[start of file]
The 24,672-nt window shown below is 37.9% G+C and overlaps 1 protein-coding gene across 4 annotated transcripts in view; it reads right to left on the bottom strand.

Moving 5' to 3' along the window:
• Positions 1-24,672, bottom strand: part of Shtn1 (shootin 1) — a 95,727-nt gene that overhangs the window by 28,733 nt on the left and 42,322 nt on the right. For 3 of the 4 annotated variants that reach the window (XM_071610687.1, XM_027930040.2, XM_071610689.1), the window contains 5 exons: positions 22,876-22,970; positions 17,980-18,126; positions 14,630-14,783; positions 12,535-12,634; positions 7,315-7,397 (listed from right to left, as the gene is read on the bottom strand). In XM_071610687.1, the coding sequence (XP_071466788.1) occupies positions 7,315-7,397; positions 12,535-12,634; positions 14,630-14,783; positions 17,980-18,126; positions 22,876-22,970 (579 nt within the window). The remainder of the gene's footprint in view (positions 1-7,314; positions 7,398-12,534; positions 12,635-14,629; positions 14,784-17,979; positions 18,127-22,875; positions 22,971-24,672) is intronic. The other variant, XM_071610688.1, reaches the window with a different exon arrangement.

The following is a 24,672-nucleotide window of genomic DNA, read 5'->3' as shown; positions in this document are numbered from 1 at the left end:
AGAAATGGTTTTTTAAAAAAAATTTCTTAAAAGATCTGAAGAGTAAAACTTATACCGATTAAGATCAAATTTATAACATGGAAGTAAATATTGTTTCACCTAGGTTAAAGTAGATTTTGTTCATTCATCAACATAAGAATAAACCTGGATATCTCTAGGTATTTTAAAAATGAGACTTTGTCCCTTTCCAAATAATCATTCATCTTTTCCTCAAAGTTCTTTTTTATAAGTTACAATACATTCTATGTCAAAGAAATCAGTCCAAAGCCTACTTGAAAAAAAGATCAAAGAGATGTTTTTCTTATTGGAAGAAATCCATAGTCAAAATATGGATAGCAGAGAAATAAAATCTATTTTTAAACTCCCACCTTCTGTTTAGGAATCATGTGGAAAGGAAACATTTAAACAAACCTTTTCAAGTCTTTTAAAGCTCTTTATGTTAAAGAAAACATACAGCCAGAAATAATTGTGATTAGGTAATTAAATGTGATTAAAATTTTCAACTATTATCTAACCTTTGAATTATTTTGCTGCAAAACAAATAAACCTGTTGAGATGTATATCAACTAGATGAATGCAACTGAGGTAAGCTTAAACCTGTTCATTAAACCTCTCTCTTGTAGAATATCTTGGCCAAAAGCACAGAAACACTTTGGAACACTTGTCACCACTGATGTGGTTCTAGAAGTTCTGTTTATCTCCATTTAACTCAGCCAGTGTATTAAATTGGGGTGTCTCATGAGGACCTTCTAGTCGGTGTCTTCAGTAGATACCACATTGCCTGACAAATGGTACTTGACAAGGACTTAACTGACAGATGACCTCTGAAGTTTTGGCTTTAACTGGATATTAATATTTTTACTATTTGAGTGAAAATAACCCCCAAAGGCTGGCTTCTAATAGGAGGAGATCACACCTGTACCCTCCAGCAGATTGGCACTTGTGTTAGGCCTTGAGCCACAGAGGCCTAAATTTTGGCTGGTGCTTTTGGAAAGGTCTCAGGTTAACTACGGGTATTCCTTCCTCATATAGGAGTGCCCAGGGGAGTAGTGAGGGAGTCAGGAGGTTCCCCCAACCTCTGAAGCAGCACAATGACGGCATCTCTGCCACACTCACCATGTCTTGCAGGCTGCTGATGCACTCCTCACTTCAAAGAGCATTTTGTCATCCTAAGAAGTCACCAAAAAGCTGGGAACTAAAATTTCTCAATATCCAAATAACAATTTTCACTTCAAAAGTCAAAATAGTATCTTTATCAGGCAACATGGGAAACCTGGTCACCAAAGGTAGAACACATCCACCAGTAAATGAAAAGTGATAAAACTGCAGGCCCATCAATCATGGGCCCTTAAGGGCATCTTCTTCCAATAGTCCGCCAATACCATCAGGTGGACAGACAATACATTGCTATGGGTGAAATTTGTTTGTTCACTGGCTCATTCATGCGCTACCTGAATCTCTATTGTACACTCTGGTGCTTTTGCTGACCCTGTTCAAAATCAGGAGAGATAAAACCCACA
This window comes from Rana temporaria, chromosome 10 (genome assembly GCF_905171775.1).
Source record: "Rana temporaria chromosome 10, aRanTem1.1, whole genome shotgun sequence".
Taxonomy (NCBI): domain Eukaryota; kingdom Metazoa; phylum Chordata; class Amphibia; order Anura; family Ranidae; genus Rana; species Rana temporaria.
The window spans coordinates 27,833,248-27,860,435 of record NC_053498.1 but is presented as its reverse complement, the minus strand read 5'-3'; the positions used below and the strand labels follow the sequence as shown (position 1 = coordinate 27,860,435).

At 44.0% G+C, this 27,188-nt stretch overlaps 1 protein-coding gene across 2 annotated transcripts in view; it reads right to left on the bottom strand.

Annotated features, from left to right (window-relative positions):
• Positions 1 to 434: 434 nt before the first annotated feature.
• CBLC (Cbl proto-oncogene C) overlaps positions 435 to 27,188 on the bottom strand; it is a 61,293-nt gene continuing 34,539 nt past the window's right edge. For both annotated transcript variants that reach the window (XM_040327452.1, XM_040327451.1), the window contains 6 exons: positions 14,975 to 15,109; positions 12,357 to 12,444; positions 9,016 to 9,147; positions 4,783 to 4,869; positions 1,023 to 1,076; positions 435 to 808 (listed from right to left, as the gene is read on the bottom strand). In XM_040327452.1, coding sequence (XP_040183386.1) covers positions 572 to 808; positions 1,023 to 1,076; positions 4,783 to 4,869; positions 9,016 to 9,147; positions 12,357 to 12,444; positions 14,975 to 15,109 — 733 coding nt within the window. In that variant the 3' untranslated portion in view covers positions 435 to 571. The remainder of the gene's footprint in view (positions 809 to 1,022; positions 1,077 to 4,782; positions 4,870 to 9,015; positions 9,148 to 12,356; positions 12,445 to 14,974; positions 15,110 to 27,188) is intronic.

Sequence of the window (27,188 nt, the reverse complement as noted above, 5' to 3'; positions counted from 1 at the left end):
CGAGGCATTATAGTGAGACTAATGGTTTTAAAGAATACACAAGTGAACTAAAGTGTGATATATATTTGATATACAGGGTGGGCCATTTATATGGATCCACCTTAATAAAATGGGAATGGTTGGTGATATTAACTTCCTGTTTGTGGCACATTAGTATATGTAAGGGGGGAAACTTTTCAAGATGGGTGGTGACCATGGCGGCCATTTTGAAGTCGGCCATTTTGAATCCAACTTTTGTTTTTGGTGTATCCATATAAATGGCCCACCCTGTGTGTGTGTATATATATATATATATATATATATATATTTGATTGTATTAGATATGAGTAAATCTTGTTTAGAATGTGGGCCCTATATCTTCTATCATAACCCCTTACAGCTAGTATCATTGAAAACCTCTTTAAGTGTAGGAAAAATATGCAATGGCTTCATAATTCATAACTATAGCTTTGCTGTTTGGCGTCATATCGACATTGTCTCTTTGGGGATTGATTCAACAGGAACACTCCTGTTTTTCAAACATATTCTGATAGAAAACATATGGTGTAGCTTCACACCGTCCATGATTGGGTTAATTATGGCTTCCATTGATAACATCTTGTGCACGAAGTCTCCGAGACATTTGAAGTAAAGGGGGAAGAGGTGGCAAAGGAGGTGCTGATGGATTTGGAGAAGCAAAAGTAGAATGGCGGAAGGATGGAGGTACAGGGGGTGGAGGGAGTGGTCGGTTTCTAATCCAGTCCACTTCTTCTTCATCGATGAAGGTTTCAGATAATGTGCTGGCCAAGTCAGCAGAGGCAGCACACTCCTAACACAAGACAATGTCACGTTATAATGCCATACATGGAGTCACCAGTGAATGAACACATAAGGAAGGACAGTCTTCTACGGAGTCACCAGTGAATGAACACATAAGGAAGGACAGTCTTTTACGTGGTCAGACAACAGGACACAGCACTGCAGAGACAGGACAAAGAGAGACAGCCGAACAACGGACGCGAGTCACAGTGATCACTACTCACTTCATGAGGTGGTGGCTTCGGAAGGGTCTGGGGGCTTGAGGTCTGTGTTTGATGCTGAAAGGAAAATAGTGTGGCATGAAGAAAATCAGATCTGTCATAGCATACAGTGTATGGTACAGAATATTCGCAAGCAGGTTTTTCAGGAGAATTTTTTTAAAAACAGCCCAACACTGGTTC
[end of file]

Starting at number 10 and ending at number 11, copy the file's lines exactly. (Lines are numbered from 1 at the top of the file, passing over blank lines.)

At 44.0% G+C, this 27,188-nt stretch overlaps 1 protein-coding gene across 2 annotated transcripts in view; it reads right to left on the bottom strand.

Annotated features, from left to right (window-relative positions):